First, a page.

Women's Economic Empowerment

Ethnic Minority Women’s Empowerment in Vietnam

Women in remote ethnic communities in Vietnam are not equally benefiting from the remarkable economic growth over the past decade. They experience high levels of poverty, unequal participation in economic opportunities, limited options to adapt to changes in the climate, and have a limited voice in decisions that affect them. CARE’s Ethnic Minority Women’s Empowerment project (EMWE), supported by Australian Aid, works with ethnic minority women to overcome these challenges. Read More...

GARMENT WORKER NEEDS ASSESSMENT DURING COVID19

The COVID19 pandemic has severely impacted the garment industry in Cambodia. As of July 2020, over 400 factories have temporarily or permanently closed down and over 150,000 workers are out of work.1 The garment industry employs approximately 750,000 workers in Cambodia, 89% of whom are women.
CARE’s Rapid Gender Analysis demonstrates the disproportionate impact that COVID19 has had on women in Cambodia and around the world. A lot of attention has been placed on the garment industry, but there is little detailed information available from the workers themselves on the impact of the pandemic and what support they need.
The objectives of this needs assessment are to:
• Better understand the needs of women garment workers during the COVID19 pandemic
• Develop evidence-based recommendations for CARE and civil society partners, workers’ organizations,
employers, brands and government stakeholders in Cambodia on how to best address the needs of women
garment workers during the COVID19 pandemic. Read More...

Laos Rapid Gender Analysis COVID-19 July 2020

As of 29 June 2020,10,280,397 confirmed COVID-19 cases and 505,145 deaths have been recorded across 213 territories countries and territories and 2 international conveyances. To date, the Lao People's Democratic Republic (Lao PDR) has confirmed 19 cases, mainly in the Vientiane Capital. The Government of Lao PDR has acted swiftly since the first reported infection to prevent the spread of COVID-19. Since 13 April 2020, no new confirmed cases have been reported.

Although Lao PDR has been able to avoid the worst health impacts of the pandemic, prevention measures such lockdown, closure of schools and businesses, social distancing and travel restrictions, have had significant economic and social impacts across the country. Gender roles, relations and norms within Lao society have influenced the impact of these measures on different genders. Drawing on primary and secondary data, this Rapid Gender Analysis (RGA) has found that the pandemic has both reinforced traditional gender norms as well as provided opportunities for men and women to work together to address the current crisis. This reflects broader gender roles and relations in Lao society in which forces of modernization are challenging and changing traditional gender norms. Read More...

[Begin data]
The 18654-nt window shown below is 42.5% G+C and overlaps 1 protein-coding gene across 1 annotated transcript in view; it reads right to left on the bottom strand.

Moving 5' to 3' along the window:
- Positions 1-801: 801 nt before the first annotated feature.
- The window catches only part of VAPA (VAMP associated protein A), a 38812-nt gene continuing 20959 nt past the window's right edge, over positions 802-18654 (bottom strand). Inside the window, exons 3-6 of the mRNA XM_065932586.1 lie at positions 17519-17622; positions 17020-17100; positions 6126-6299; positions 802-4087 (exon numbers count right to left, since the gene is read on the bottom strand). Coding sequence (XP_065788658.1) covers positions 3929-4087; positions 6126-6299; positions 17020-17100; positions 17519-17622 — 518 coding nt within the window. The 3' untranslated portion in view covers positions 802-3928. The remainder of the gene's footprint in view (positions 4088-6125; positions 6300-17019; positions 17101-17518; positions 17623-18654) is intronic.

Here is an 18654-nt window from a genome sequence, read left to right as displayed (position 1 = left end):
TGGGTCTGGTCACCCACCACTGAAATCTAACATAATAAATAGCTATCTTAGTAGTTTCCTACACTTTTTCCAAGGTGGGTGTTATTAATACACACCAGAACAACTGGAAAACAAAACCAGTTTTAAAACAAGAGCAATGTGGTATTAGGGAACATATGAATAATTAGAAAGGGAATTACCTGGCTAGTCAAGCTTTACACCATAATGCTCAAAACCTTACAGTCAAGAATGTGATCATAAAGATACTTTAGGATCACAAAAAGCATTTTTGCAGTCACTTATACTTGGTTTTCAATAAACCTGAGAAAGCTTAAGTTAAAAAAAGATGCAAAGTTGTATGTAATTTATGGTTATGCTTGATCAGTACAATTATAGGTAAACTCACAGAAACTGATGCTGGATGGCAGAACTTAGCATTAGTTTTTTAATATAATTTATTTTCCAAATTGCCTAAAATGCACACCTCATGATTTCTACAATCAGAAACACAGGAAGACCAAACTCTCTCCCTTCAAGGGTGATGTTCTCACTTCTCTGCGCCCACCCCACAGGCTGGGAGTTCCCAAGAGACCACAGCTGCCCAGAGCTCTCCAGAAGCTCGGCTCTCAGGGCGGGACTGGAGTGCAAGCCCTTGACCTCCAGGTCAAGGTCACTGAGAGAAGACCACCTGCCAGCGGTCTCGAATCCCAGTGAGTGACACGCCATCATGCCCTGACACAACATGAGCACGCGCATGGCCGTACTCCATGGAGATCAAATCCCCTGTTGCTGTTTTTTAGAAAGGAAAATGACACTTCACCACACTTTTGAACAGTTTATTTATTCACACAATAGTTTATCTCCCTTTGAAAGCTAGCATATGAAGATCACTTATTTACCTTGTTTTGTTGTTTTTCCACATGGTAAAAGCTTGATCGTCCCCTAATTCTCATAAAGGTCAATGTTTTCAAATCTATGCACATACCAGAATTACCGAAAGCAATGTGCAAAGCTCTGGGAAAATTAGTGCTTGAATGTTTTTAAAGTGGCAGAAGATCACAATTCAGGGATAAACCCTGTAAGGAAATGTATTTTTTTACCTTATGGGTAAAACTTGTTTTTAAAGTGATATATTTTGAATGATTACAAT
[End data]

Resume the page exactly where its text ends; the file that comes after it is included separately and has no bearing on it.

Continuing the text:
Applying Behavioral Science to Humanitarian Cash & Voucher Assistance for Better Outcomes for Women in MENA

Ideas42 and CARE International conducted research in three of CARE’s countries of presence—Iraq, Jordan, and Turkey—to develop a thorough understanding of the contexts in which women recipients in these settings receive, make decisions on, and use CVA to support themselves and their households. In the pages that follow, we aim to share behavioral insights that shed new light on the many challenges facing women when using CVA in humanitarian settings in the Middle East and North Africa (MENA) region. In summary, some of the key design principles that can increase the impact of CVA for women include minimizing the mental burdens placed on women throughout the transfer process, priming women to affirm positive identities at key times, making the full range of what CVA can be used for visible, and framing CVA in ways that encourages planning and careful consideration of spending priorities.

Though the guidance is best used during project assessment and design, it can be adapted to different phases in the project cycle. Users are encouraged to ensure that a wider range of specialists participate in discussions seeking to incorporate the guidance—including CVA Monitoring, Evaluation, Accountability and Learning (MEAL) teams, and sector specialists or technical leads. It can also be used as a point of reflection for evaluation or after-action reviews. In addition, the involvement of program support staff and senior management will be valuable to ensure that the points are actionable and properly resourced. Overall, we hope that this guidance at the least starts a wider conversation on applied behavioral science in the humanitarian space and encourages humanitarian organizations to work to implement behaviorally-informed programs with CVA. Read More...